County cricketers will take “maximum reductions” in their salaries during April and May while likewise agreeing to waive ₤1million in prize money this year as part of a support package during the coronavirus crisis.
The County Championship was scheduled to start this weekend, but the domestic season has been postponed until at least May 28, and there are expectations of further delays.
A collective player agreement has therefore been surged out between the Professional Cricketers’ Association, the England and Wales Cricket Board, and the 18 first-class counties in a bid to protect the domestic game.
— PCA (@PCA) April 8, 2020
Under the agreement which covers the next two months, players will also agree to be furloughed if asked by their county, which can not deduct wages further than what has been decided and should be in line with non-playing staff at each club.
PCA chairman Daryl Mitchell stated: “The understanding from our players and the willingness to help has been particularly heartening.”
“Like many markets, cricket recognizes the challenges it currently faces; the players have looked out to the need for them to play their part.”
“The coronavirus pandemic will continue to put financial pressure on the game, and this initial two-month agreement will support the game for April and May.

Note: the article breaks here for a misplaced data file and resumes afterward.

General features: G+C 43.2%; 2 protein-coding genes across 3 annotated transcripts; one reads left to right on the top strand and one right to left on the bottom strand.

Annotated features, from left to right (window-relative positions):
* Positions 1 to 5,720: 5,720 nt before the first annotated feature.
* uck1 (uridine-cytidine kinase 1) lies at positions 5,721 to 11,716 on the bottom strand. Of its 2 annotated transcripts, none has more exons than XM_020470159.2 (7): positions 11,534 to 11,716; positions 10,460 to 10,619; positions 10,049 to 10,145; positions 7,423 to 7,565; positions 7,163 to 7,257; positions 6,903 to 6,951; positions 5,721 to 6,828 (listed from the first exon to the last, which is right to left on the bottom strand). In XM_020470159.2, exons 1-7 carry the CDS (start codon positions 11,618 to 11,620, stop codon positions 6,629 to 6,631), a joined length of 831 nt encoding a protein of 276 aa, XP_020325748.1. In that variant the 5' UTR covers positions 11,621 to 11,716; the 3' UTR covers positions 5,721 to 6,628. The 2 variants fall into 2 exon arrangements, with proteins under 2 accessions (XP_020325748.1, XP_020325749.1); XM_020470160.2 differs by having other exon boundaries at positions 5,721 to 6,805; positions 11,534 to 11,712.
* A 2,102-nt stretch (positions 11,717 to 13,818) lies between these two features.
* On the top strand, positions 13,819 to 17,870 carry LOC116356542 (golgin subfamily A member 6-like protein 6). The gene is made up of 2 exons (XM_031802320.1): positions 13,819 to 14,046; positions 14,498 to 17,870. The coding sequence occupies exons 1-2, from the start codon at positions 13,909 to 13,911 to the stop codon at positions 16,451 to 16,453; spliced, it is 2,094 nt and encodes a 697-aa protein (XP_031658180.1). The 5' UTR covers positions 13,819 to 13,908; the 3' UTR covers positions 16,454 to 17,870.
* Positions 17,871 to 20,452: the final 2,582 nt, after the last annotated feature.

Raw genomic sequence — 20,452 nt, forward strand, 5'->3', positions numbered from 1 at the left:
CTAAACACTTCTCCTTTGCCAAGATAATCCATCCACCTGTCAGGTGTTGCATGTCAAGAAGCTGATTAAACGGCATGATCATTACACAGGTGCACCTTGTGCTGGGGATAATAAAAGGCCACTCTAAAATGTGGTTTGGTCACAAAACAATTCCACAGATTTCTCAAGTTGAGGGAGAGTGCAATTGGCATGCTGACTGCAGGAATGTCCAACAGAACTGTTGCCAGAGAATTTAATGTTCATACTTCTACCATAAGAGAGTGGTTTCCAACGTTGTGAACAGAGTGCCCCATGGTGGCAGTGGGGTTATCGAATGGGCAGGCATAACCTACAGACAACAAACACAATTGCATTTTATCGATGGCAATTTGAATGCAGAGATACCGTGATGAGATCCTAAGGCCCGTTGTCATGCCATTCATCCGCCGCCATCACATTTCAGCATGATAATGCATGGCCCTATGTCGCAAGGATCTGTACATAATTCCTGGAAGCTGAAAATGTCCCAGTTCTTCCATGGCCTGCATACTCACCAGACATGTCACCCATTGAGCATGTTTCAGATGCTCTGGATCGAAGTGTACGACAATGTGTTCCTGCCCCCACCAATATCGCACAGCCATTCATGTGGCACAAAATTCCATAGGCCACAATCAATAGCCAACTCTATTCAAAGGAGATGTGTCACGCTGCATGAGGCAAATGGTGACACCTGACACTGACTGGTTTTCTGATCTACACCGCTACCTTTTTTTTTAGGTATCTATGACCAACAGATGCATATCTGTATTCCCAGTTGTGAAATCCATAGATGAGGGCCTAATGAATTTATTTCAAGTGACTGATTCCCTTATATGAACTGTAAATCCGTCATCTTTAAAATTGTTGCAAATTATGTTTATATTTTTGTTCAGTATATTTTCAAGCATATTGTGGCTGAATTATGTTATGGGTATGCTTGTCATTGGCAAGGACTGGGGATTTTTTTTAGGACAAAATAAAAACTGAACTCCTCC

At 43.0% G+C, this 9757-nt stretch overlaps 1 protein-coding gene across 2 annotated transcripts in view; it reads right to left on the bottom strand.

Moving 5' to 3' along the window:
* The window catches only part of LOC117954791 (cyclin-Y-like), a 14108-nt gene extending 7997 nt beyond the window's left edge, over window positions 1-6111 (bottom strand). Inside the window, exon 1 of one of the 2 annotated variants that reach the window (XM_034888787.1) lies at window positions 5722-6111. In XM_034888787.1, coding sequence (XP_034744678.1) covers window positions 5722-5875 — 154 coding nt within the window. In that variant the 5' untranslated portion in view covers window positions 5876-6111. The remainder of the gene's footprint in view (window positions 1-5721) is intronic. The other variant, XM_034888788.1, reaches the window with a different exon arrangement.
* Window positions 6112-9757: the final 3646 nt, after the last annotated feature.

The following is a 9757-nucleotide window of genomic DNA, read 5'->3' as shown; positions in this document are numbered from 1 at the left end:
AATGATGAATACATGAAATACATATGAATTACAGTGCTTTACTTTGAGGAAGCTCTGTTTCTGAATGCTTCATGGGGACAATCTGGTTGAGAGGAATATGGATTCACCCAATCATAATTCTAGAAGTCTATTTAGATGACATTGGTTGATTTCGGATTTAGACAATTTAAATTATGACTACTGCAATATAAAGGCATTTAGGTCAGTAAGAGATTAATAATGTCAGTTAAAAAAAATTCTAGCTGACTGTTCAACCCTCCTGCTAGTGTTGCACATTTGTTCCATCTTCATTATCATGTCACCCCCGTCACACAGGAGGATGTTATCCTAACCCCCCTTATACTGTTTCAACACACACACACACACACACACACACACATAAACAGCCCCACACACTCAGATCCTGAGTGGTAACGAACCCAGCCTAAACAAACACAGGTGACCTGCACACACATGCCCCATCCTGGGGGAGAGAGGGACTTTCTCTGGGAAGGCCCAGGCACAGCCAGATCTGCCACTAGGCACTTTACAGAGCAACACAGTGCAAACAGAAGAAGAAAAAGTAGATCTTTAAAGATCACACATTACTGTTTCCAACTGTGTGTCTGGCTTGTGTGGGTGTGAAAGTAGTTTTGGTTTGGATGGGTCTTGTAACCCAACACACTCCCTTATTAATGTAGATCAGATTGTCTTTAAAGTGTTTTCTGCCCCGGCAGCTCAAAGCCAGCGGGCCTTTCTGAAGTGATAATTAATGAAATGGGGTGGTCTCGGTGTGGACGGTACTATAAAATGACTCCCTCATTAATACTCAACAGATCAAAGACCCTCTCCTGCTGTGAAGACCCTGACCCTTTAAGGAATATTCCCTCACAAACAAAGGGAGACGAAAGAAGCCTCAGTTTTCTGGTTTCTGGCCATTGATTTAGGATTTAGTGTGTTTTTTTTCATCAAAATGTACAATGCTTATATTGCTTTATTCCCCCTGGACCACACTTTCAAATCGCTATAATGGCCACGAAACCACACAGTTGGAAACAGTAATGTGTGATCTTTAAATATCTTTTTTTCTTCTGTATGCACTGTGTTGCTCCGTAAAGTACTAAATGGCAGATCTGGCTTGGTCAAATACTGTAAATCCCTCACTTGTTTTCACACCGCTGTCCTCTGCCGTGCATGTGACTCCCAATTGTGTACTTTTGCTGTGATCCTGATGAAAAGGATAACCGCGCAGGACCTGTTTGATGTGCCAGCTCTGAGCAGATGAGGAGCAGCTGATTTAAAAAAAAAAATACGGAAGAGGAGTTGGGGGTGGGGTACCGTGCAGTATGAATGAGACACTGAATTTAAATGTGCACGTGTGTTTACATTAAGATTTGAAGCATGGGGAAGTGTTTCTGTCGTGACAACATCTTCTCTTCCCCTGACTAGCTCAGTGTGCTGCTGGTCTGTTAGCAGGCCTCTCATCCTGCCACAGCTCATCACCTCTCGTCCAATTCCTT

“We were due to start the County Championship season on Sunday, and sadly for all of us, that will not be the case.
“As a group of players, we will do everything we can to ensure that when cricket does return, the sport is in a position to thrive.”
The ₤1million the PCA will give up is around half of the domestic player prize pool for 2020 and will support the implementation of the County Partnership Agreement, providing support to cricketers who leave the game from this year and beyond.
Following the PCA’s announcement of the support package, Essex, the winners of last year’s championship and T20 Blast, confirmed they would be furloughing their playing staff along with the majority of off-field personnel.
Glamorgan also announced they had placed all playing staff and coaches on furlough, alongside non-playing staff at the club till the end of May. Senior members of staff will take a salary cut of up to 25 percent.
Chief executive Hugh Morris said in a statement on the club’s website: “This is not a decision that the club has taken lightly; however, it’s a necessary one to help protect the jobs of all the staff at Glamorgan.
“We are extremely grateful to all members of staff for recognizing the challenges to the finances of the club and willingly engaging in the measures taken to help protect the future of Glamorgan.
Some other counties have followed similar measures, with Kent turning to the Government’s job retention scheme for the majority of their playing staff members. Captain Sam Billings stays on staff to help with the club’s community work but has agreed on a pay cut.
Derbyshire state they will “operate with a skeleton staff working remotely” while Leicestershire has furloughed the majority of their staff for three weeks.